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LGBT chit-chatters?

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  • pie_eyes
    pie_eyes Posts: 12,964 Member
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    A lot of disagreement and misunderstanding has been infused in this thread I'm just responding to overall previous posts
  • JustMissTracy
    JustMissTracy Posts: 6,338 Member
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    There are people in this thread who seem to lack a basic understanding of sexual orientation. Bisexuality means a person can be sexually attracted to either men or women (and of course romantic attraction often comes into play, if not moreso, as in any orientation - it frustrates the hell out of me when gay and bi people are only associated with sex, rather than love and romance as well, as if sex is the ONLY driving factor of the queer community, but I digress), it does not mean they are attracted to ALL men and women, just as straight women aren't attracted to all men and so forth. And then of course, it's a huge leap to go from attraction to sex, there are typically a lot of boundaries in place unless one is completely nondiscriminatory and willing to sleep with strangers.

    A bisexual person in a committed monogamous relationship is no more likely to cheat, be tempted or feel they are "missing out" than a person who is straight. There is no reason to question the fidelity of a bisexual person based on their orientation. I feel like this should be obvious, but I guess not.

    "Bisexual" is also not synonymous with "polyamorous," it does not mean they want more than one partner at once. (though, a bisexual person could be polyamorous, but so can a straight or gay person - the point is that there is no correlation between bisexuality and desiring multiple partners rather than one.

    Bisexuality or pansexuality does not denote promiscuity anymore than heterosexuality denotes chastity. A gay or bi person can be a virgin just like a straight person can be a nymphomaniac. Sexual orientation is based on attraction, (or a lack thereof in the case of asexuality), and that is all.

    I find it absurd that people make these connections but it's perhaps indicative of a preoccupation with stereotypes and people who've never put much thought into orientations besides their own because they are the majority.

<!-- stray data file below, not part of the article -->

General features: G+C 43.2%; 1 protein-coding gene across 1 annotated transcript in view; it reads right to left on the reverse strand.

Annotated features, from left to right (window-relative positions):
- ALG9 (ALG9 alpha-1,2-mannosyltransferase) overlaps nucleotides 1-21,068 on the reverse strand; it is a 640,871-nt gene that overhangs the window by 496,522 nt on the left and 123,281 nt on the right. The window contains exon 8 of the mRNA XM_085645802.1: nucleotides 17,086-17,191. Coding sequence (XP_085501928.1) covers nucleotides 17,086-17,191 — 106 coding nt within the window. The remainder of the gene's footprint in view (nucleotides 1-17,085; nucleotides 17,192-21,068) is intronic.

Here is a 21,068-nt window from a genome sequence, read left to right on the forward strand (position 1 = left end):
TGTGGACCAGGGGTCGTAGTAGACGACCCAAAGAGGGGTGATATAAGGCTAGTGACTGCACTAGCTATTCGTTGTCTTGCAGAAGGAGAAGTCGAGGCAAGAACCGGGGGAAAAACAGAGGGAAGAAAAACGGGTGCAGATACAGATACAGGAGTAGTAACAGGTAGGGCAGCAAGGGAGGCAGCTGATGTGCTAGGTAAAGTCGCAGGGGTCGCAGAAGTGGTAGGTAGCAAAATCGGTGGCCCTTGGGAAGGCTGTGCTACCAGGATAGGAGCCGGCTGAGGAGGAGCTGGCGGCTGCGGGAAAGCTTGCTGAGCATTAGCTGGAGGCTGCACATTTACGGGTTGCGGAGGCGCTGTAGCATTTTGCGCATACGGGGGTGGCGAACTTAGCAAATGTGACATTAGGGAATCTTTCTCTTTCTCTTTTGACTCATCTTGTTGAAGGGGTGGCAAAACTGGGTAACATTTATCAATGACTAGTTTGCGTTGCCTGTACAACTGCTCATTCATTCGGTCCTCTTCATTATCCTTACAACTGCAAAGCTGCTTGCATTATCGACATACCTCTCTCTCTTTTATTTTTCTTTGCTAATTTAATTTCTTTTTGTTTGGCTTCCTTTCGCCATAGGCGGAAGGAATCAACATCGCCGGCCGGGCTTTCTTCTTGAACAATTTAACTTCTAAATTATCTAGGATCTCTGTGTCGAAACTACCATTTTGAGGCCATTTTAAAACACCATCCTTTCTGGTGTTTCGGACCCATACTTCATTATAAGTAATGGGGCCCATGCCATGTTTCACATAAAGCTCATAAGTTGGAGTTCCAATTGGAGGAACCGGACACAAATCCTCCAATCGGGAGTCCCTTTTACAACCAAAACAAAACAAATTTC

Well said!
  • pie_eyes
    pie_eyes Posts: 12,964 Member
    edited July 2016
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    There are people in this thread who seem to lack a basic understanding of sexual orientation. Bisexuality means a person can be sexually attracted to either men or women (and of course romantic attraction often comes into play, if not moreso, as in any orientation - it frustrates the hell out of me when gay and bi people are only associated with sex, rather than love and romance as well, as if sex is the ONLY driving factor of the queer community, but I digress), it does not mean they are attracted to ALL men and women, just as straight women aren't attracted to all men and so forth. And then of course, it's a huge leap to go from attraction to sex, there are typically a lot of boundaries in place unless one is completely nondiscriminatory and willing to sleep with strangers.

    A bisexual person in a committed monogamous relationship is no more likely to cheat, be tempted or feel they are "missing out" than a person who is straight. There is no reason to question the fidelity of a bisexual person based on their orientation. I feel like this should be obvious, but I guess not.

    "Bisexual" is also not synonymous with "polyamorous," it does not mean they want more than one partner at once. (though, a bisexual person could be polyamorous, but so can a straight or gay person - the point is that there is no correlation between bisexuality and desiring multiple partners rather than one.

    Bisexuality or pansexuality does not denote promiscuity anymore than heterosexuality denotes chastity. A gay or bi person can be a virgin just like a straight person can be a nymphomaniac. Sexual orientation is based on attraction, (or a lack thereof in the case of asexuality), and that is all.

    I find it absurd that people make these connections but it's perhaps indicative of a preoccupation with stereotypes and people who've never put much thought into orientations besides their own because they are the majority.



    I understand a straight woman I don't understand straight men to be totally honest lol

    curiosity composes me
  • JustMissTracy
    JustMissTracy Posts: 6,338 Member
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    That makes two of us, Pie...mine is snoring his straight face off upstairs!
  • pie_eyes
    pie_eyes Posts: 12,964 Member
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    That makes two of us, Pie...mine is snoring his straight face off upstairs!

    My thing is working a few extra hours, so that means extra beer for me

    I'm trying to get back to our normal routine or if this is "the new normal" for the Summer to get back to what I need to do diary wise
  • JustMissTracy
    JustMissTracy Posts: 6,338 Member
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    PM me if you need help/an ear..xo
  • pie_eyes
    pie_eyes Posts: 12,964 Member
    edited July 2016
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    <3
  • jaelynsmith
    jaelynsmith Posts: 82 Member